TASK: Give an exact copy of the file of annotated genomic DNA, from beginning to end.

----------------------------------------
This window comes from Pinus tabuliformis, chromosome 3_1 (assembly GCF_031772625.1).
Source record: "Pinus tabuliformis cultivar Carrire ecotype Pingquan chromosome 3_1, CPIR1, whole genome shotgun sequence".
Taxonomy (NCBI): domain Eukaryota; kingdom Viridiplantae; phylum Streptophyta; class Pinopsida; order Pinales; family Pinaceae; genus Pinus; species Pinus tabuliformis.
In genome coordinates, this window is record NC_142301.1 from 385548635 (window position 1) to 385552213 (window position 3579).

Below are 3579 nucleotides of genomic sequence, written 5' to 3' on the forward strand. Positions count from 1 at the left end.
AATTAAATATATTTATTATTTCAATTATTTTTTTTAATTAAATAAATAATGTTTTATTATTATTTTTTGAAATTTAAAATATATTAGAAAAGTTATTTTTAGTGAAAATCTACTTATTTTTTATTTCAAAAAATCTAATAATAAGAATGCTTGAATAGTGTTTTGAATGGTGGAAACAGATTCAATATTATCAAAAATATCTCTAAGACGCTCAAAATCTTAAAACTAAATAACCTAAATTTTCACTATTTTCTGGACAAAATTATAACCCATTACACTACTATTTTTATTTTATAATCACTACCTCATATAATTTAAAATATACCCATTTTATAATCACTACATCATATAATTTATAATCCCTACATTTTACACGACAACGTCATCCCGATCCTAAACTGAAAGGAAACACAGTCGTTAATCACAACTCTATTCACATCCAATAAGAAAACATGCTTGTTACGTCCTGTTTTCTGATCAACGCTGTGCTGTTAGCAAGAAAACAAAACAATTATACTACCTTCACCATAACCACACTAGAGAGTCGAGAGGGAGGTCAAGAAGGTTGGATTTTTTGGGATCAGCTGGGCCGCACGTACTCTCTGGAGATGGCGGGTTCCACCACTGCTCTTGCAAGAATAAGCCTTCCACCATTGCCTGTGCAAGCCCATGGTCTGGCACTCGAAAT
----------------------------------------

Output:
This window comes from Pinus tabuliformis, chromosome 3_1 (assembly GCF_031772625.1).
Source record: "Pinus tabuliformis cultivar Carrire ecotype Pingquan chromosome 3_1, CPIR1, whole genome shotgun sequence".
Taxonomy (NCBI): domain Eukaryota; kingdom Viridiplantae; phylum Streptophyta; class Pinopsida; order Pinales; family Pinaceae; genus Pinus; species Pinus tabuliformis.
In genome coordinates, this window is record NC_142301.1 from 385548635 (window position 1) to 385552213 (window position 3579).

Below are 3579 nucleotides of genomic sequence, written 5' to 3' on the forward strand. Positions count from 1 at the left end.
AATTAAATATATTTATTATTTCAATTATTTTTTTTAATTAAATAAATAATGTTTTATTATTATTTTTTGAAATTTAAAATATATTAGAAAAGTTATTTTTAGTGAAAATCTACTTATTTTTTATTTCAAAAAATCTAATAATAAGAATGCTTGAATAGTGTTTTGAATGGTGGAAACAGATTCAATATTATCAAAAATATCTCTAAGACGCTCAAAATCTTAAAACTAAATAACCTAAATTTTCACTATTTTCTGGACAAAATTATAACCCATTACACTACTATTTTTATTTTATAATCACTACCTCATATAATTTAAAATATACCCATTTTATAATCACTACATCATATAATTTATAATCCCTACATTTTACACGACAACGTCATCCCGATCCTAAACTGAAAGGAAACACAGTCGTTAATCACAACTCTATTCACATCCAATAAGAAAACATGCTTGTTACGTCCTGTTTTCTGATCAACGCTGTGCTGTTAGCAAGAAAACAAAACAATTATACTACCTTCACCATAACCACACTAGAGAGTCGAGAGGGAGGTCAAGAAGGTTGGATTTTTTGGGATCAGCTGGGCCGCACGTACTCTCTGGAGATGGCGGGTTCCACCACTGCTCTTGCAAGAATAAGCCTTCCACCATTGCCTGTGCAAGCCCATGGTCTGGCACTCGAAAT